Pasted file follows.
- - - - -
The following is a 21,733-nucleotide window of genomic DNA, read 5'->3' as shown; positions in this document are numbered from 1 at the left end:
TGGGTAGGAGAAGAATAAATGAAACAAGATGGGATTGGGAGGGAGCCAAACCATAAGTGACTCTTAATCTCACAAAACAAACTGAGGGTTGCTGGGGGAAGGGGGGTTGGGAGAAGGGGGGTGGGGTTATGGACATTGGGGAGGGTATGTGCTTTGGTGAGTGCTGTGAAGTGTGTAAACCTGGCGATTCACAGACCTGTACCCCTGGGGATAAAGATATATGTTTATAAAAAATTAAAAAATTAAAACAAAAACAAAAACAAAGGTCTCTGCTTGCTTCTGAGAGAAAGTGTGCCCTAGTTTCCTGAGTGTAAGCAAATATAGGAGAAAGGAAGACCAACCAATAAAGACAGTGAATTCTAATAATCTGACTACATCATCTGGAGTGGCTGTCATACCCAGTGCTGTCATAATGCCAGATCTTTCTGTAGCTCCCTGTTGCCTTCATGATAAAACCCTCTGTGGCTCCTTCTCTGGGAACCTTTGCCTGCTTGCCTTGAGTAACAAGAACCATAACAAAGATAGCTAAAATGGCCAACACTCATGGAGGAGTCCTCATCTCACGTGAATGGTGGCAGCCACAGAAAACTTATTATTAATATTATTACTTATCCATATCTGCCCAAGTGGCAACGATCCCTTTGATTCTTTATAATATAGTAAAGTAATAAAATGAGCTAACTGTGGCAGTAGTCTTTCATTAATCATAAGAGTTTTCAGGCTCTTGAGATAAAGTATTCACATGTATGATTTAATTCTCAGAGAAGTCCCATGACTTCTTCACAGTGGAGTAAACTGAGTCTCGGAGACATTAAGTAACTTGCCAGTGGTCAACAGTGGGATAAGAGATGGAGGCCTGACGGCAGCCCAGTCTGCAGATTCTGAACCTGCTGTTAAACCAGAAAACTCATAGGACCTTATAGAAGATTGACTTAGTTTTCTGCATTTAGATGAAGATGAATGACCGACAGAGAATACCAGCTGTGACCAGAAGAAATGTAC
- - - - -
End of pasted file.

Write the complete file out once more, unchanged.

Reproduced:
The following is a 21,733-nucleotide window of genomic DNA, read 5'->3' as shown; positions in this document are numbered from 1 at the left end:
TGGGTAGGAGAAGAATAAATGAAACAAGATGGGATTGGGAGGGAGCCAAACCATAAGTGACTCTTAATCTCACAAAACAAACTGAGGGTTGCTGGGGGAAGGGGGGTTGGGAGAAGGGGGGTGGGGTTATGGACATTGGGGAGGGTATGTGCTTTGGTGAGTGCTGTGAAGTGTGTAAACCTGGCGATTCACAGACCTGTACCCCTGGGGATAAAGATATATGTTTATAAAAAATTAAAAAATTAAAACAAAAACAAAAACAAAGGTCTCTGCTTGCTTCTGAGAGAAAGTGTGCCCTAGTTTCCTGAGTGTAAGCAAATATAGGAGAAAGGAAGACCAACCAATAAAGACAGTGAATTCTAATAATCTGACTACATCATCTGGAGTGGCTGTCATACCCAGTGCTGTCATAATGCCAGATCTTTCTGTAGCTCCCTGTTGCCTTCATGATAAAACCCTCTGTGGCTCCTTCTCTGGGAACCTTTGCCTGCTTGCCTTGAGTAACAAGAACCATAACAAAGATAGCTAAAATGGCCAACACTCATGGAGGAGTCCTCATCTCACGTGAATGGTGGCAGCCACAGAAAACTTATTATTAATATTATTACTTATCCATATCTGCCCAAGTGGCAACGATCCCTTTGATTCTTTATAATATAGTAAAGTAATAAAATGAGCTAACTGTGGCAGTAGTCTTTCATTAATCATAAGAGTTTTCAGGCTCTTGAGATAAAGTATTCACATGTATGATTTAATTCTCAGAGAAGTCCCATGACTTCTTCACAGTGGAGTAAACTGAGTCTCGGAGACATTAAGTAACTTGCCAGTGGTCAACAGTGGGATAAGAGATGGAGGCCTGACGGCAGCCCAGTCTGCAGATTCTGAACCTGCTGTTAAACCAGAAAACTCATAGGACCTTATAGAAGATTGACTTAGTTTTCTGCATTTAGATGAAGATGAATGACCGACAGAGAATACCAGCTGTGACCAGAAGAAATGTAC